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Summer Lit Issue:
'Requiem for an Assassin' | 'A Thousand Splendid Suns' | 'Lime Kiln Legacies' | 'Leni: The Life and Work of Leni Riefenstahl' | 'After Dark' | Literary shorts | 'The Other End' | Harry Potter | 'Red Eye, Black Eye' and 'Gangster Film Reader'


'Leni: The Life and Work of Leni Riefenstahl'

Leaning On Leni

Afghan-American author Biographer Stephen Bach dismantles the legend of Leni Riefenstahl, the Führer's favorite director

By Richard von Busack


Quick, who is the greatest female movie director? Once there was an easy answer to this acutely sexist question, given by critics as different as John Simon and Pauline Kael. Stephen Bach's new biography, The Life and Work of Leni Riefenstahl, assures us that Riefenstahl's eye as a director and her persistence as a filmmaker once overruled questions about her content.

Such was the case as far as film festival programmers were concerned. One London cinéaste put it that "Satan himself is welcome at the National Film Theater, provided he makes good pictures." And Riefenstahl wasn't Satan. She merely worked for his lieutenant on earth, Adolf Hitler.

Years after making her most significant film, Triumph of the Will (1935), Riefenstahl obscured her devoted aid to the Third Reich. In one particularly deft wiggle, Riefenstahl and her lawyers sued a documentary maker named Nina Gladitz, who claimed that some of Riefenstahl's extras in her later film Tiefland were sent to Auschwitz after she was done with them. In fact they were sent to a different death camp, and on those niggling grounds, Gladitz had to delete the sentence from all videocassette copies of her film, an expense she couldn't possibly finance.

Now that Riefenstahl is dead, Bach can lay out all of her lies, obfuscations and lapses of memory.

A dancer by inclination, the Berlin artist moved into the milieu of Germany's Alpine Film, famous for its cinematic celebrations of hiking and skiing, which opposed studio-based German expressionism in the same way that your aunt's plein air painting opposes modern art. On the whole, they're kitsch with splendid landscapes.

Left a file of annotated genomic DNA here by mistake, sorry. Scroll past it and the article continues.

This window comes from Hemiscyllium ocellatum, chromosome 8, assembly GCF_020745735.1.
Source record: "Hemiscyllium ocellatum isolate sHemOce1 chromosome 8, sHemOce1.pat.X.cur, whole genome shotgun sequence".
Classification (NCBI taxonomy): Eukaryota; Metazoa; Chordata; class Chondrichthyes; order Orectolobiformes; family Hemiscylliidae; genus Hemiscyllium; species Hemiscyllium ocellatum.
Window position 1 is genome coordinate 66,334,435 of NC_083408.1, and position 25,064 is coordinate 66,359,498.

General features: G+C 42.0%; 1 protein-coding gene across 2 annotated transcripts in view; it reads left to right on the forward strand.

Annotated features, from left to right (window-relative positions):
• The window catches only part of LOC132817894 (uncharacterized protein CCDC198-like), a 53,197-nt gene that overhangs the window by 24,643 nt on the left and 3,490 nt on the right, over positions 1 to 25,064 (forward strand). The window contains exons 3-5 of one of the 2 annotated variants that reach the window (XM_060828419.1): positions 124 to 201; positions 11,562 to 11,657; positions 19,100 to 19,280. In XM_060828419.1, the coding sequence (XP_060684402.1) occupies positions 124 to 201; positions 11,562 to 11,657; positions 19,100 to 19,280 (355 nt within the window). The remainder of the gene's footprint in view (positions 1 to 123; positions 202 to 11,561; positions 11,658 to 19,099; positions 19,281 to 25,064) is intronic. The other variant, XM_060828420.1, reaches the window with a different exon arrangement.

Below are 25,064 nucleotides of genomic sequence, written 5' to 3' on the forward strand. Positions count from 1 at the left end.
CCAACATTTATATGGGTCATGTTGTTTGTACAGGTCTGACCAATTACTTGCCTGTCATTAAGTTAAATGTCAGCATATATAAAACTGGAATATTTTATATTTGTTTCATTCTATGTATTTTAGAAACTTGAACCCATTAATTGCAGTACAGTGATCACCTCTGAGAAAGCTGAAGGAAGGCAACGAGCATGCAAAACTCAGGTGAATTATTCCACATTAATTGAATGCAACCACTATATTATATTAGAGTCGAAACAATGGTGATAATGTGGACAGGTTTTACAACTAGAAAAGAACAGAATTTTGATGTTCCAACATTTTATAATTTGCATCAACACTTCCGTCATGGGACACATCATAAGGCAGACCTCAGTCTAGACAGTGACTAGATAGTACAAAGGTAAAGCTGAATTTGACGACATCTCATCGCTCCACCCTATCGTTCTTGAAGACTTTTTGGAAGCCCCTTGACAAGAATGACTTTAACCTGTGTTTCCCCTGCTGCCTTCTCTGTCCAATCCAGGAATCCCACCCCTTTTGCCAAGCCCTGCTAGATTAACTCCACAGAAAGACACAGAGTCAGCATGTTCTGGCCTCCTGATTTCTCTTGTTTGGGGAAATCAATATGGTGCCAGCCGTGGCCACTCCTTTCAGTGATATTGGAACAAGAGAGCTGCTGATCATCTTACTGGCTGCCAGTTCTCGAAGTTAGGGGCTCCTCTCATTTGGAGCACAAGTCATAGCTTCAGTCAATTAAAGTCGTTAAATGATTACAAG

Riefenstahl, whose physical bravery outweighed her moral bravery, did her own stunts. The films caught the interest of Hitler, and she soon became his court documentary maker. Some have claimed she was Hitler's lover as well. (Bach thinks not; as always, Hitler's interests were elsewhere.)

Like all of the best film books, Leni describes the times as well as the largest figures in the landscape. Bach's writings on the Weimar Republic are concise and affectionate. He retrieves innovative figures from the clutches of credit grabbers. His passage on Dr. Arnold Fanck, father of the Alpine film, is as useful a corrective to the idea of Riefenstahl as a solitary genius.

Not only is Leni a study of how Riefenstahl adapted the Third Reich for the screen, but it is also an essay on the problem of whether a really good eye justifies a diseased comprehension of the world. "One cannot live an honest life in the service of the false," judged Germany's culture minister Christina Weiss when Riefenstahl died at age 101 in 2003. Bach called Leni the oldest functioning filmmaker; I'd argue the 99-year-old Manoel de Oliveira has her beat.

And to answer the sexist question in the beginning: Agnes Varda? The Gleaners and I doesn't have the same visual distinction as Triumph of the Will, but it has everything that Riefenstahl leaves out of her work: a joy in the heroism of ordinary humanity, as opposed to Riefenstahl's love of demigods. Varda's Vagabond takes a reverse angle on the scrounging life, showing that Varda is no silly romantic. Even the synopsis of Varda's pioneer New Wave film Cleo From 5 to 7 is more mesmerizing than Riefenstahl's scuba-diving footage--referred to by Nazi cinema expert Eric Rentschler as "Triumph of the Gill."

Riefenstahl's filmmaking represents a technical triumph, as brilliant as the autobahn or the VW. Her best work can be seen in Triumph, where she observes the transubstantiation of Hitler with multiple cameras and improvised cranes made out of flagpoles. Her aerial photography of der Führer's plane landing is as delicately engineered as a great screen kiss. No one could have better solved the technical challenge of making a commercial for Hitler. Her innovative crowd scenes turn humanity into the man-machine.

Thus she was influential in the only kind of cinema that could appreciate such a transformation: science fiction. George Lucas has acknowledged how these Nuremburg shots were adapted into Star Wars: the gleaming formation of imperial storm troopers waiting their wheezing, black-helmeted Führer. For that matter, there's also a lot of Riefenstahl in rock-concert movies, and her still-revived epic documentary on the 1936 Olympics, Olympia, was a breakthrough for sports photography. Bach describes in detail how Riefenstahl put cameras everywhere, even around the necks of the marathon runners and in trenches to get a ground-eye view (in fact, Jesse Owens almost broke an ankle in one ditch).

As many commentators have pointed out, what's brilliant in excerpt is dull at length. For all their invention, Riefenstahl's documentaries address us as if we were at a public meeting. "When a director dies, he becomes a photographer," says the proverb; this fate befell Riefenstahl even before she really died.


Leni: The Life and Work of Leni Riefenstahl by Steven Bach; Knopf; 386 pages: $30.


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